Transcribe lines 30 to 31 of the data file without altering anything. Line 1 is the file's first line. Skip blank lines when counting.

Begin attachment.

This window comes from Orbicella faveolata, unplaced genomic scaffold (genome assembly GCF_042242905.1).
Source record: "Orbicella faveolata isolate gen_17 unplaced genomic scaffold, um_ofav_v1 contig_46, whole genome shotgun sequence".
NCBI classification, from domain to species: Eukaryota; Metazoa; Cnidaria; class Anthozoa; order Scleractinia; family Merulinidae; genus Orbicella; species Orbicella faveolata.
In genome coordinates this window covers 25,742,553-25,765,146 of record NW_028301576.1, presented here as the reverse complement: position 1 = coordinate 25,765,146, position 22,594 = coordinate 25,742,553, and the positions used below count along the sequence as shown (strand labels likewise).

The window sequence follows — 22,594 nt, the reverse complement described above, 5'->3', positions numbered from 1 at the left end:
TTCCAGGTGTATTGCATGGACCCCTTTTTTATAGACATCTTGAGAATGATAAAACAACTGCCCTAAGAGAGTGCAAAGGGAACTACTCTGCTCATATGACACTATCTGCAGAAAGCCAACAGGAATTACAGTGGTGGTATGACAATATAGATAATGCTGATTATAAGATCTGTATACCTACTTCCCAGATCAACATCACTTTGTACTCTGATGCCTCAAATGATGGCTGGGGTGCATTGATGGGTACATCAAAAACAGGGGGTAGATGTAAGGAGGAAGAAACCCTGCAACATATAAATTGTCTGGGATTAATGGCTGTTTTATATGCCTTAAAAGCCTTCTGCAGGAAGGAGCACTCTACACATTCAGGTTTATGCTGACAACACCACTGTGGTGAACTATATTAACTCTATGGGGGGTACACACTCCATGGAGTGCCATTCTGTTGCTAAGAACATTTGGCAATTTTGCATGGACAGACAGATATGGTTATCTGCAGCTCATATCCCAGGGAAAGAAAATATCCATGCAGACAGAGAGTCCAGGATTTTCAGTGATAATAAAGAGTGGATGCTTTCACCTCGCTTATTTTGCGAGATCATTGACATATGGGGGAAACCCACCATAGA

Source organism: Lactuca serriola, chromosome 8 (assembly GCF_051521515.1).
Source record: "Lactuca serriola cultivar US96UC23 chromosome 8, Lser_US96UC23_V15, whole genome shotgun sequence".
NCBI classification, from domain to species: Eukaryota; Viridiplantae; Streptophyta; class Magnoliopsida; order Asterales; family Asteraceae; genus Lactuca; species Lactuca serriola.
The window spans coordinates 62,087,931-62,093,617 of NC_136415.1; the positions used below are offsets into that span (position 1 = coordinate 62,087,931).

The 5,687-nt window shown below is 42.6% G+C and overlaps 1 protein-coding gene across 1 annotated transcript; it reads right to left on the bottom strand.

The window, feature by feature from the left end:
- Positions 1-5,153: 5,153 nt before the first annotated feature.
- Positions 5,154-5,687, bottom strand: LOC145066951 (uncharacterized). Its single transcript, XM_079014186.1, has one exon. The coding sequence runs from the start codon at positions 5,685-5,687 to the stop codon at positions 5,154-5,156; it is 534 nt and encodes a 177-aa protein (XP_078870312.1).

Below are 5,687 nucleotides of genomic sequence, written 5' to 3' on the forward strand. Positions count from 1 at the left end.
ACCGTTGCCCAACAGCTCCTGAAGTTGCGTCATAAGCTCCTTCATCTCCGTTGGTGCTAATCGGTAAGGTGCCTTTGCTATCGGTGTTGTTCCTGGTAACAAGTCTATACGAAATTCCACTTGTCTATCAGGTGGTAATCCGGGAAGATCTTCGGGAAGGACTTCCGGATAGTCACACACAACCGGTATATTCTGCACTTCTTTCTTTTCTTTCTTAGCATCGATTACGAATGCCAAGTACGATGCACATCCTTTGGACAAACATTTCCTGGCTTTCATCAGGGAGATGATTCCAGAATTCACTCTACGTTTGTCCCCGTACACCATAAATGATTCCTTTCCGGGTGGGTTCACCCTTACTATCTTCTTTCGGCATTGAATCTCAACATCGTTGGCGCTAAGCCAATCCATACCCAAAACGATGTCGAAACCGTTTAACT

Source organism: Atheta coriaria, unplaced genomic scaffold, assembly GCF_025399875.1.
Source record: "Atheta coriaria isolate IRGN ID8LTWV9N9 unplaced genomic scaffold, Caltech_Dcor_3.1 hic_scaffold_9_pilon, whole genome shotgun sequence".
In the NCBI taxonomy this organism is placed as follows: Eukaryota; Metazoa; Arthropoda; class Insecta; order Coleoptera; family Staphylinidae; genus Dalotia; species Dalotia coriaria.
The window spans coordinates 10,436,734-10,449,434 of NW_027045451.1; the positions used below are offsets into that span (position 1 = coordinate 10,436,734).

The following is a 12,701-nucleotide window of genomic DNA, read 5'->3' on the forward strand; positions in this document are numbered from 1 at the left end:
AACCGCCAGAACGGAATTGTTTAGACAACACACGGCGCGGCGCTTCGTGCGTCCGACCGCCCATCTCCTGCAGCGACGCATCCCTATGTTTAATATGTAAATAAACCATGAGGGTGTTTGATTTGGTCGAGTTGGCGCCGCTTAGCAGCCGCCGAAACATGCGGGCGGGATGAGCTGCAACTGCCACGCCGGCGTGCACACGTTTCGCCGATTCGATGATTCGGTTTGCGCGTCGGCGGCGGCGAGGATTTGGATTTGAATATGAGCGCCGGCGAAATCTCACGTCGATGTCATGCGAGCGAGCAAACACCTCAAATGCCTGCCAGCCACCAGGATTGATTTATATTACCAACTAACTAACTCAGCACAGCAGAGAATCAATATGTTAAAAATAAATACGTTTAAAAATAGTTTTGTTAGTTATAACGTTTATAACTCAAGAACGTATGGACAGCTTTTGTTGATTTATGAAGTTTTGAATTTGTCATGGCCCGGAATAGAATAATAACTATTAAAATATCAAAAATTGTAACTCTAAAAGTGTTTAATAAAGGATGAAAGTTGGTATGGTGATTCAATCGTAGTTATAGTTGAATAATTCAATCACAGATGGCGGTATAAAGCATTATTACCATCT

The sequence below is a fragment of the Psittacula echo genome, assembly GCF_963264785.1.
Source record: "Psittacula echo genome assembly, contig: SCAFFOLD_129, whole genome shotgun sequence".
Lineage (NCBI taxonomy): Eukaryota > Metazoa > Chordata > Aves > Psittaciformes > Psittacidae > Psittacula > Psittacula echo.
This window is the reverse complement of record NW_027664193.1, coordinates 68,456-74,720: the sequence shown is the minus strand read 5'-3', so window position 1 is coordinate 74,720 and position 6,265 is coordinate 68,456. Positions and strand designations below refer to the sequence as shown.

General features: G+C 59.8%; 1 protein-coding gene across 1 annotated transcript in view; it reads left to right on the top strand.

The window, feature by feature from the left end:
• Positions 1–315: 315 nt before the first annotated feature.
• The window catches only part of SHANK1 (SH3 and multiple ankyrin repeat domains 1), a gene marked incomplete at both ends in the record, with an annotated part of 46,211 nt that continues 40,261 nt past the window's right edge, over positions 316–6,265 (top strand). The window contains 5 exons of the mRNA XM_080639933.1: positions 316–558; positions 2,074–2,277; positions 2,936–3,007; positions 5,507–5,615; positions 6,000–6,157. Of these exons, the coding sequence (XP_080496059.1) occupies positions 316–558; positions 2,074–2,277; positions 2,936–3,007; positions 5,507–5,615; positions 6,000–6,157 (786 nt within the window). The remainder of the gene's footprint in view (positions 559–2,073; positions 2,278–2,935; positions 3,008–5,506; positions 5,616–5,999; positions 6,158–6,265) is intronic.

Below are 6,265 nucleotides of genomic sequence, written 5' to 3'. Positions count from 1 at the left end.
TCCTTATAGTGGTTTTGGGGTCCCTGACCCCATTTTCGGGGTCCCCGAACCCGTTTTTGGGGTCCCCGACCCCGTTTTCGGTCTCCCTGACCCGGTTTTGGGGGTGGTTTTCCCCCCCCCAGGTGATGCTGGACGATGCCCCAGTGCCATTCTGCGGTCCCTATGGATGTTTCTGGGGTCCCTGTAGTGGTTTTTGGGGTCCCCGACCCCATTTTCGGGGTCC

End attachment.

• The window catches only part of SHANK1 (SH3 and multiple ankyrin repeat domains 1), a gene marked incomplete at both ends in the record, with an annotated part of 46,211 nt that continues 40,261 nt past the window's right edge, over positions 316–6,265 (top strand). The window contains 5 exons of the mRNA XM_080639933.1: positions 316–558; positions 2,074–2,277; positions 2,936–3,007; positions 5,507–5,615; positions 6,000–6,157. Of these exons, the coding sequence (XP_080496059.1) occupies positions 316–558; positions 2,074–2,277; positions 2,936–3,007; positions 5,507–5,615; positions 6,000–6,157 (786 nt within the window). The remainder of the gene's footprint in view (positions 559–2,073; positions 2,278–2,935; positions 3,008–5,506; positions 5,616–5,999; positions 6,158–6,265) is intronic.

Below are 6,265 nucleotides of genomic sequence, written 5' to 3'. Positions count from 1 at the left end.